In the brand new issue of HackSpace magazine, out now, we show you how to bring an old phone into the 21st century by adding a Raspberry Pi to turn it into a networked assistant.
Delving into history
The first task was to open the telephone and check the amount of space available for the new innards. Figure 2 shows the printed circuit board (PCB) inside the phone. This design was one of the first times a PCB had been used in a UK telephone.
The author would have liked to have kept the internal components in place so that the phone could be returned to its original state if required. Unfortunately, this turned out to be impossible.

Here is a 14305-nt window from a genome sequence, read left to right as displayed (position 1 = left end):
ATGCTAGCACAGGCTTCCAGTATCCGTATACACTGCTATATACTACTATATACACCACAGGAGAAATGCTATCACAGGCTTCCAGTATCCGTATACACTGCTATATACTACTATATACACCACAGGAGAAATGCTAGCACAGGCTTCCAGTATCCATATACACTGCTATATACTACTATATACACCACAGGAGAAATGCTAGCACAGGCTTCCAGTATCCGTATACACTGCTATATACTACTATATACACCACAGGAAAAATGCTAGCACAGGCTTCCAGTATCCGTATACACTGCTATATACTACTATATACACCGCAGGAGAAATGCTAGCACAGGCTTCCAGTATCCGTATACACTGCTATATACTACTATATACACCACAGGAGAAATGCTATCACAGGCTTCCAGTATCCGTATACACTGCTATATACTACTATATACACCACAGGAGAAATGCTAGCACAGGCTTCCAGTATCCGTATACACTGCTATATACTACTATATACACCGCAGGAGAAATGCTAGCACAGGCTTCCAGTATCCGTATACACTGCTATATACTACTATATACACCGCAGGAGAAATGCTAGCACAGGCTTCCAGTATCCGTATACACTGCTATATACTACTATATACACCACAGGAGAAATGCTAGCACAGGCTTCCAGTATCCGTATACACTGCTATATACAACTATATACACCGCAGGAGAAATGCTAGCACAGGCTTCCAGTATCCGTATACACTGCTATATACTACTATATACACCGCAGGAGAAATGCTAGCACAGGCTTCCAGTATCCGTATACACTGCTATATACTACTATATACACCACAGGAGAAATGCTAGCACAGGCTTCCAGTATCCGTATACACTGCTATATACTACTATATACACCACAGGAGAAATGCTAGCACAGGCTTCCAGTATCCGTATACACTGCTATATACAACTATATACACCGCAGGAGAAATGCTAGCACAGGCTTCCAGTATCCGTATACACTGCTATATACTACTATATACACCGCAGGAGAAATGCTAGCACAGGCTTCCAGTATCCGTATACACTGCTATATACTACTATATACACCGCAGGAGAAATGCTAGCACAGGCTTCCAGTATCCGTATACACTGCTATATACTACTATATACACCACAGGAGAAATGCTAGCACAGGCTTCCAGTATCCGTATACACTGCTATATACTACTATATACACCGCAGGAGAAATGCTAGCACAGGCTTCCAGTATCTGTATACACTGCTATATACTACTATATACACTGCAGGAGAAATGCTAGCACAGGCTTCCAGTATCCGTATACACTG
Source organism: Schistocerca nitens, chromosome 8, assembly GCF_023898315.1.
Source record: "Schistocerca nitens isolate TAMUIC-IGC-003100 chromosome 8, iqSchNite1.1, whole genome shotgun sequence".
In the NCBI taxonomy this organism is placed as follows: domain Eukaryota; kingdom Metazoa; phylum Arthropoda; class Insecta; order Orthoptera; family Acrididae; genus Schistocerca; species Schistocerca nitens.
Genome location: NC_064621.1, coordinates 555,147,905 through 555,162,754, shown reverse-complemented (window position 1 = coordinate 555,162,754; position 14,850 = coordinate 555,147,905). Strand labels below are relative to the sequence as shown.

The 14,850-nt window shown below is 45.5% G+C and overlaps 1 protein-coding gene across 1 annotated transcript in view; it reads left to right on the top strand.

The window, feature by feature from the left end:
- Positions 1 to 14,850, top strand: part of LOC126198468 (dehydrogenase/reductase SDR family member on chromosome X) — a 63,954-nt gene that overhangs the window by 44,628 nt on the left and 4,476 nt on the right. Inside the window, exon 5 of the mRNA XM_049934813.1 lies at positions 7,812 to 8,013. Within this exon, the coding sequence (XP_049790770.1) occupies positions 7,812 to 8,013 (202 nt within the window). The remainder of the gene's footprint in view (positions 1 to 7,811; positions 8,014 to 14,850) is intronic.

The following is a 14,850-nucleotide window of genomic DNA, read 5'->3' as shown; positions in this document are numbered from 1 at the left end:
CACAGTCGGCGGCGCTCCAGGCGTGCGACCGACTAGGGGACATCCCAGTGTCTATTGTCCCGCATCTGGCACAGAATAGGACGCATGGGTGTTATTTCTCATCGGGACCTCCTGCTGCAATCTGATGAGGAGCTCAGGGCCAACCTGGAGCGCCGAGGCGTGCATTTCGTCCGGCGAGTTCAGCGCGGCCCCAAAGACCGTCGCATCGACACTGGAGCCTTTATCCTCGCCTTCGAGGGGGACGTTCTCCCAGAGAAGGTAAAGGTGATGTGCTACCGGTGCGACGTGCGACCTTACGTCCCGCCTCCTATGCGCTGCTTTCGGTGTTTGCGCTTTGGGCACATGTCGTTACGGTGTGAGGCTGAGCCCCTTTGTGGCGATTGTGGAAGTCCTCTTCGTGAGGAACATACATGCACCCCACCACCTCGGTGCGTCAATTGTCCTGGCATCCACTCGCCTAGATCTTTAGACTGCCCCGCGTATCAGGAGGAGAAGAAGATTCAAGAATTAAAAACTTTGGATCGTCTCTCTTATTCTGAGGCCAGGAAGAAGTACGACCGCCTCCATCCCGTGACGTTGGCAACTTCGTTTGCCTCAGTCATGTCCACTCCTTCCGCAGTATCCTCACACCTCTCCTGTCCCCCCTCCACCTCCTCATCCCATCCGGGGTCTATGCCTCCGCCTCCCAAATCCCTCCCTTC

Wiping the slate clean
The circuit board was cleared of components, and a 3D-printed holder for the Raspberry Pi Zero with prototyping board was inserted into the space, as shown in Figure 3, below. The phone will use a 12-volt power supply, and it was found that a power supply socket fits into the cord holder for the exchange connection with an appropriate washer.
Figure 4, below, shows the circuit for the telephone. The two devices in the centre are two ‘buck converters’. The one on the left converts the 12-volt power input into 35 volts to power the bell. The second converts 12 volts into 5 volts to power the Raspberry Pi. The handset switch is connected to the handset cradle and indicates whether the handset is on the phone. The dial pulse and dial active switches are in the telephone dial, of which more later.
Ring the bell
HackSpace magazine issue 73 out NOW!
Read the full tutorial when the free PDF version of the latest issue becomes available on December 14th.